So with this book, Embrace the Work, Love Your Career, I wanted to provide a framework to everyone, and women in particular, to reflect, explore, and ultimately, take action so that they can create a career that they love. Everyone needs an accountability partner to help keep them focused and on track and that pushes them to answer the soul-searching questions that most of us havenâ€™t taken the time to think about. This book is a personal career action plan, packed with fun checklists, tools, and creative exercises, that helps activate your vision for a career you love.
Wilding: You start the book by encouraging readers to step back and take a high-level overview of their professional lives. Why is this important and what are some tactics or questions readers can use to go about it?
Hauser: We all talk about work a lot, but we donâ€™t often take the time to truly reflect on what makes us happy and what doesnâ€™t. Yes, you may complain about demanding clients or unreasonable expectations, and, on the flip side, bask in the glory of a complimentary email or the joy of working with brilliant coworkers, but itâ€™s too easy to lose focus on the big picture when youâ€™re mired in the everyday details of your job. Your career is so much more than your job, so itâ€™s essential to pick up your head from your desk and start to envision your ideal path.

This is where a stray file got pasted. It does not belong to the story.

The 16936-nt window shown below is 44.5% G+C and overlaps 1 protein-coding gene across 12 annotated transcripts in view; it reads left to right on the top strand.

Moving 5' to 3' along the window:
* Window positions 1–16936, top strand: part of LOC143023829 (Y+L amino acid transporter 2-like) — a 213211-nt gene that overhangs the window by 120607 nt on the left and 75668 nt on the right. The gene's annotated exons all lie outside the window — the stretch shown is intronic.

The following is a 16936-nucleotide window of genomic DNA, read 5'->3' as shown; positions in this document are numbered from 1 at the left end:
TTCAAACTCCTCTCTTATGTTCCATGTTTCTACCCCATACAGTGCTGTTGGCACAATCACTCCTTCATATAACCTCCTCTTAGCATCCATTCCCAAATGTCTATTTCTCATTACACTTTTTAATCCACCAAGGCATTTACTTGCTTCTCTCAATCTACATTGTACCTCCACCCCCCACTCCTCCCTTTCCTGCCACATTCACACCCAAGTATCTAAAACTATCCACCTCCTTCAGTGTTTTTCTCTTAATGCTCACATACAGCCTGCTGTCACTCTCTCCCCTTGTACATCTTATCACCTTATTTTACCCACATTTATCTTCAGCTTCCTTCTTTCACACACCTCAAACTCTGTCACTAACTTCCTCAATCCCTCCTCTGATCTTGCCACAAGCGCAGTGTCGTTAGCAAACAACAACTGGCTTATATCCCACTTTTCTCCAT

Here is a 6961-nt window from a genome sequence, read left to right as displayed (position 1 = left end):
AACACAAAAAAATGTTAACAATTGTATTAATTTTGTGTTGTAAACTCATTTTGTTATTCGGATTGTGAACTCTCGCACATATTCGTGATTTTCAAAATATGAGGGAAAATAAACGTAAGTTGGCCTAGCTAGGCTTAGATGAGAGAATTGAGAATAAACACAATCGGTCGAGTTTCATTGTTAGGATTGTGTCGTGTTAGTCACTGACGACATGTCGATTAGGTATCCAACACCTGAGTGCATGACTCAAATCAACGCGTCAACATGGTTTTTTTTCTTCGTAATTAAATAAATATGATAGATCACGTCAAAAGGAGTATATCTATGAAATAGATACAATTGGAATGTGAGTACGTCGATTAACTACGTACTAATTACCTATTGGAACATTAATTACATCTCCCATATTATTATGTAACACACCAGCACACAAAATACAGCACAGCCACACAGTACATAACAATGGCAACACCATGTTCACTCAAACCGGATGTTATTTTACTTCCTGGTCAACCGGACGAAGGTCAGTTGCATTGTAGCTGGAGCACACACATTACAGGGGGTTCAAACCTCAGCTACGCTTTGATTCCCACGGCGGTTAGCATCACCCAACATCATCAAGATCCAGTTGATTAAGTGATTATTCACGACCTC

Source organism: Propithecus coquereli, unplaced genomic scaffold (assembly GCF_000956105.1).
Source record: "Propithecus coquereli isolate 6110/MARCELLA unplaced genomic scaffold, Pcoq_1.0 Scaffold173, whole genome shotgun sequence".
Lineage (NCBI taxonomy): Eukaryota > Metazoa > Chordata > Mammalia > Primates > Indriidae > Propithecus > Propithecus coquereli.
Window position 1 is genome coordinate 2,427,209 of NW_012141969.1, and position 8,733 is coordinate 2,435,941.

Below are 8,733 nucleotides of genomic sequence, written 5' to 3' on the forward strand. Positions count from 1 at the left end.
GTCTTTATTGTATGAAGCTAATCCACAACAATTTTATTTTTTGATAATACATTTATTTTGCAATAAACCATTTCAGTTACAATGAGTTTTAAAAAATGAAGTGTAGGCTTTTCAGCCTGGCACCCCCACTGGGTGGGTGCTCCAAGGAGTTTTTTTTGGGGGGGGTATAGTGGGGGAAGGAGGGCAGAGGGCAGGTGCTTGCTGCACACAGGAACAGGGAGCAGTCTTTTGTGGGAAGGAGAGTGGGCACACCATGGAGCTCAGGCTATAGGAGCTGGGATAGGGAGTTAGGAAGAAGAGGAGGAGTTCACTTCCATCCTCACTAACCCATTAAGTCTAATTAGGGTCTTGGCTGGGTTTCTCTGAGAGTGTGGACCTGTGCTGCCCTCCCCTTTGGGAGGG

What would make you love your career? Thatâ€™s the million dollar question and one thatâ€™s not that easy to answer right away. After talking with hundreds of women and doing some deep work myself, Iâ€™ve discovered that people who say they love their careers tend to do work that they enjoy, are good at, makes an impact, and makes them feel valued while doing it.
To get closer to your big answer, ask yourself these questions about your most recent job:
Wilding: You argue women should have really big goals (RBGs). How are RBGs different from regular goals? Why do we need them?
Hauser: Thereâ€™s a difference between everyday career goals and Really Big Goals (RBGs, as I call them). RBGs are the ones that are going to have the biggest impact on your career because theyâ€™re grounded in purpose, impact, and specificity. They are the stepping stones of your action plan to loving your career.